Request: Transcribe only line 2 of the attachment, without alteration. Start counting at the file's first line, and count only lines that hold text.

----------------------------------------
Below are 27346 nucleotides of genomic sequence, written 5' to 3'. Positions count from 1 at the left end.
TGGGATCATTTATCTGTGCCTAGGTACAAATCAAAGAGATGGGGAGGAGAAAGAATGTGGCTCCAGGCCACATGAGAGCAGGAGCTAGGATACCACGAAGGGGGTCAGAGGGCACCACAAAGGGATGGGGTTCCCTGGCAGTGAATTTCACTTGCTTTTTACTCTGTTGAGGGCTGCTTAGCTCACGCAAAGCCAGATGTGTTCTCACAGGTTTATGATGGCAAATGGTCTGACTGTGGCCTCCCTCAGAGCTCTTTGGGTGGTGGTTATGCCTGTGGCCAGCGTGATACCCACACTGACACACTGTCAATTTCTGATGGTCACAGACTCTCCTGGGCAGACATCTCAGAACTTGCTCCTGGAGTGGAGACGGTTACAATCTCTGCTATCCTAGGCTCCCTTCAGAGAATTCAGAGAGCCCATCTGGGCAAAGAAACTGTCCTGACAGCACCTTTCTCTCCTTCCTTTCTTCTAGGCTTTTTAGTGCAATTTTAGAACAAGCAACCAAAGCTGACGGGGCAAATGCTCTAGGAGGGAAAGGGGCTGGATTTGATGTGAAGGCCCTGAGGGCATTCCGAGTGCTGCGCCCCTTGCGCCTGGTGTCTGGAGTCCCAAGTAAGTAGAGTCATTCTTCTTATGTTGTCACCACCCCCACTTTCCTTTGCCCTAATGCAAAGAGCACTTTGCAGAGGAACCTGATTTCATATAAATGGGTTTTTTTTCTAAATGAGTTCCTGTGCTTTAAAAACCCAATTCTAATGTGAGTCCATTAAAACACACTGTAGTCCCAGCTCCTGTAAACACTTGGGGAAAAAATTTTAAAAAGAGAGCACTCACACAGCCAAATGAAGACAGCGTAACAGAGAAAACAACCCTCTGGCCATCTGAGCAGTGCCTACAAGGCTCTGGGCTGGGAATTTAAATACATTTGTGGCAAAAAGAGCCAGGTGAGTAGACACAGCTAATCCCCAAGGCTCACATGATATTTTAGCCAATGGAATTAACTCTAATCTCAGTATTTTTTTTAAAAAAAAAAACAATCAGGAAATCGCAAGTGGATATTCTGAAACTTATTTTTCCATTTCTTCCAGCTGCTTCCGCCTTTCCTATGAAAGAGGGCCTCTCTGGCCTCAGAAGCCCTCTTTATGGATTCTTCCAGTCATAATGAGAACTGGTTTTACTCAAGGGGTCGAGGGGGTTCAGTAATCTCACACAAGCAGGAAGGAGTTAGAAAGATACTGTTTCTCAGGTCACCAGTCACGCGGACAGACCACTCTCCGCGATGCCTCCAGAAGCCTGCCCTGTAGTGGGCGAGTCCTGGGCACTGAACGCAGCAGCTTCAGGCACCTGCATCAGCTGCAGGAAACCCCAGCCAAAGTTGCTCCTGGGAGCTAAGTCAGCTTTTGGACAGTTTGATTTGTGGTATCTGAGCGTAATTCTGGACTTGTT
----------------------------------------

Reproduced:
TGGGATCATTTATCTGTGCCTAGGTACAAATCAAAGAGATGGGGAGGAGAAAGAATGTGGCTCCAGGCCACATGAGAGCAGGAGCTAGGATACCACGAAGGGGGTCAGAGGGCACCACAAAGGGATGGGGTTCCCTGGCAGTGAATTTCACTTGCTTTTTACTCTGTTGAGGGCTGCTTAGCTCACGCAAAGCCAGATGTGTTCTCACAGGTTTATGATGGCAAATGGTCTGACTGTGGCCTCCCTCAGAGCTCTTTGGGTGGTGGTTATGCCTGTGGCCAGCGTGATACCCACACTGACACACTGTCAATTTCTGATGGTCACAGACTCTCCTGGGCAGACATCTCAGAACTTGCTCCTGGAGTGGAGACGGTTACAATCTCTGCTATCCTAGGCTCCCTTCAGAGAATTCAGAGAGCCCATCTGGGCAAAGAAACTGTCCTGACAGCACCTTTCTCTCCTTCCTTTCTTCTAGGCTTTTTAGTGCAATTTTAGAACAAGCAACCAAAGCTGACGGGGCAAATGCTCTAGGAGGGAAAGGGGCTGGATTTGATGTGAAGGCCCTGAGGGCATTCCGAGTGCTGCGCCCCTTGCGCCTGGTGTCTGGAGTCCCAAGTAAGTAGAGTCATTCTTCTTATGTTGTCACCACCCCCACTTTCCTTTGCCCTAATGCAAAGAGCACTTTGCAGAGGAACCTGATTTCATATAAATGGGTTTTTTTTCTAAATGAGTTCCTGTGCTTTAAAAACCCAATTCTAATGTGAGTCCATTAAAACACACTGTAGTCCCAGCTCCTGTAAACACTTGGGGAAAAAATTTTAAAAAGAGAGCACTCACACAGCCAAATGAAGACAGCGTAACAGAGAAAACAACCCTCTGGCCATCTGAGCAGTGCCTACAAGGCTCTGGGCTGGGAATTTAAATACATTTGTGGCAAAAAGAGCCAGGTGAGTAGACACAGCTAATCCCCAAGGCTCACATGATATTTTAGCCAATGGAATTAACTCTAATCTCAGTATTTTTTTTAAAAAAAAAAACAATCAGGAAATCGCAAGTGGATATTCTGAAACTTATTTTTCCATTTCTTCCAGCTGCTTCCGCCTTTCCTATGAAAGAGGGCCTCTCTGGCCTCAGAAGCCCTCTTTATGGATTCTTCCAGTCATAATGAGAACTGGTTTTACTCAAGGGGTCGAGGGGGTTCAGTAATCTCACACAAGCAGGAAGGAGTTAGAAAGATACTGTTTCTCAGGTCACCAGTCACGCGGACAGACCACTCTCCGCGATGCCTCCAGAAGCCTGCCCTGTAGTGGGCGAGTCCTGGGCACTGAACGCAGCAGCTTCAGGCACCTGCATCAGCTGCAGGAAACCCCAGCCAAAGTTGCTCCTGGGAGCTAAGTCAGCTTTTGGACAGTTTGATTTGTGGTATCTGAGCGTAATTCTGGACTTGTT